She was an ICU downgrade. Hospice care is what they told me. We added her name to our list, and my senior resident told me she was now my patient. I did not have a clear story. Sepsis? Complications? The ICU note was lengthy. Rounds were coming up, and I needed to see all my patients.
I went into her room. She was breathing slow. Oxygen saturation dipping. Unconscious. I asked the nurse about the patient. She did not know much. Comfort care is all I knew. I listened with my stethoscope and heard the coarse and forced breath sounds. I analyzed the vitals. It looked like the time would be soon.
A behavioral crisis was then called. The patient involved was another on my list. I had to handle that now. Was it even 9 a.m.?
When that was resolved, nursing notified my team. My patient from the ICU had passed away.
“Call the brother,” my senior resident told me.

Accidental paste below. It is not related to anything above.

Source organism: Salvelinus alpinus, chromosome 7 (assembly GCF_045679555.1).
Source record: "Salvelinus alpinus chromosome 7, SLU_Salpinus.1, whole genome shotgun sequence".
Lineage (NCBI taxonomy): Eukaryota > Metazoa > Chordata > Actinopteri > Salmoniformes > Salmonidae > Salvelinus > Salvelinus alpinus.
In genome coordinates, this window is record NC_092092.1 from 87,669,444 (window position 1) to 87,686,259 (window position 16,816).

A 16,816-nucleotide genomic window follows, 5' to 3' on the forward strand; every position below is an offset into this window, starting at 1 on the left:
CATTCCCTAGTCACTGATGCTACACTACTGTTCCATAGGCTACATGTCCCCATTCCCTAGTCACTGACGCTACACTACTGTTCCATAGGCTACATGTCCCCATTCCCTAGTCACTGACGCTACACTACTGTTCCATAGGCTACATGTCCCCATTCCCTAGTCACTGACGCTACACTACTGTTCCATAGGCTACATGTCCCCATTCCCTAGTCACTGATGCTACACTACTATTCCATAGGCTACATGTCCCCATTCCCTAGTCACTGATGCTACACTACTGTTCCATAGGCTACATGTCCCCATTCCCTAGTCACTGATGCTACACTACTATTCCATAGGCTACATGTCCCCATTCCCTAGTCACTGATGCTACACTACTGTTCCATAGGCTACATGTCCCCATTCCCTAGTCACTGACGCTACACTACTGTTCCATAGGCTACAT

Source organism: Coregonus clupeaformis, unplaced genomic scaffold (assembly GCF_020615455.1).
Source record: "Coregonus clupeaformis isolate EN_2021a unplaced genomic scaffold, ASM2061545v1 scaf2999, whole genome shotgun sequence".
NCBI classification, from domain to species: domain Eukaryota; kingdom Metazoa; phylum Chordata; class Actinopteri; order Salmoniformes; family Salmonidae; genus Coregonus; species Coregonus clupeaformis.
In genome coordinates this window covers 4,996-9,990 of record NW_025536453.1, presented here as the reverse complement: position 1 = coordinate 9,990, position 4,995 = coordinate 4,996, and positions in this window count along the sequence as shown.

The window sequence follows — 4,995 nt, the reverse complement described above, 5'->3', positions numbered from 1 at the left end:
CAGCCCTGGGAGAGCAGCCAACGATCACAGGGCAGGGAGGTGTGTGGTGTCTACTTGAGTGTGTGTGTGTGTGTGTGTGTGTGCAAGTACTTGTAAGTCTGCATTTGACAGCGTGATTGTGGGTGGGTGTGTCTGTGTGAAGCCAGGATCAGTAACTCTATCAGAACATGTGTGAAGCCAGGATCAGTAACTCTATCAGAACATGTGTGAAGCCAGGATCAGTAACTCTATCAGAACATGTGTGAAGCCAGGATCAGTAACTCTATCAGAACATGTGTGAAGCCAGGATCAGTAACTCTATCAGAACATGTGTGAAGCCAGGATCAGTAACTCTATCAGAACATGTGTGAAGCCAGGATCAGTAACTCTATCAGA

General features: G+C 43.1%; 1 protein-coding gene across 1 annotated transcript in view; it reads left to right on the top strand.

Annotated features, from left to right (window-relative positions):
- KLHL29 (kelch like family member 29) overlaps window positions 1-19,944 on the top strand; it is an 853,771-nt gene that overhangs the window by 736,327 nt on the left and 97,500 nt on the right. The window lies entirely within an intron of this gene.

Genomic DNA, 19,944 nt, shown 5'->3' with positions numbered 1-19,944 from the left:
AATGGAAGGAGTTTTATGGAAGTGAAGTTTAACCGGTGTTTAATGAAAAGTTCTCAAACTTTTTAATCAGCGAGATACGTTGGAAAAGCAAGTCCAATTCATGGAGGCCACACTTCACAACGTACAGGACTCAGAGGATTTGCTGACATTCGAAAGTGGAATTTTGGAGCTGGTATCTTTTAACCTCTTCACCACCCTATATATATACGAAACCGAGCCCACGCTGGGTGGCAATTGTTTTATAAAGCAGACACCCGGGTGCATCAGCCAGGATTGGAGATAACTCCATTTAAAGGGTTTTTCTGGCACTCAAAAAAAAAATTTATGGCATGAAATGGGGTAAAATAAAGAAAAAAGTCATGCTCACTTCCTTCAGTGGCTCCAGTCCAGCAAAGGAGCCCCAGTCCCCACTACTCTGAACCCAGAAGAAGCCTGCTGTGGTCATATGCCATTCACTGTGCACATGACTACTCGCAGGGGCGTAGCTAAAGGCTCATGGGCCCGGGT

Time of death 9:41 a.m.
I barely knew the patient. They had just been downgraded to us. I did not know the story. Am I the right person to call the family?
“Call the brother.”
I grabbed the phone. I scanned the chart and searched the internet seeking the right words to say.
What was I doing?
What would I want to hear if this was my sibling?
Just be a human.
I called the brother.
They say it gets easier.
I have been told you become numb.
Maybe, the first phone call is the worst. I’m not sure.
It feels a bit polarizing. To tell the world of a death and then move on and put in another patient’s diet orders. I knew this patient for a few minutes. I did not know her story.
What I do know is this: I had the privilege of being the last one to care for her, even if it was only for a moment.
Nicholas Bellacicco is a neurology resident.
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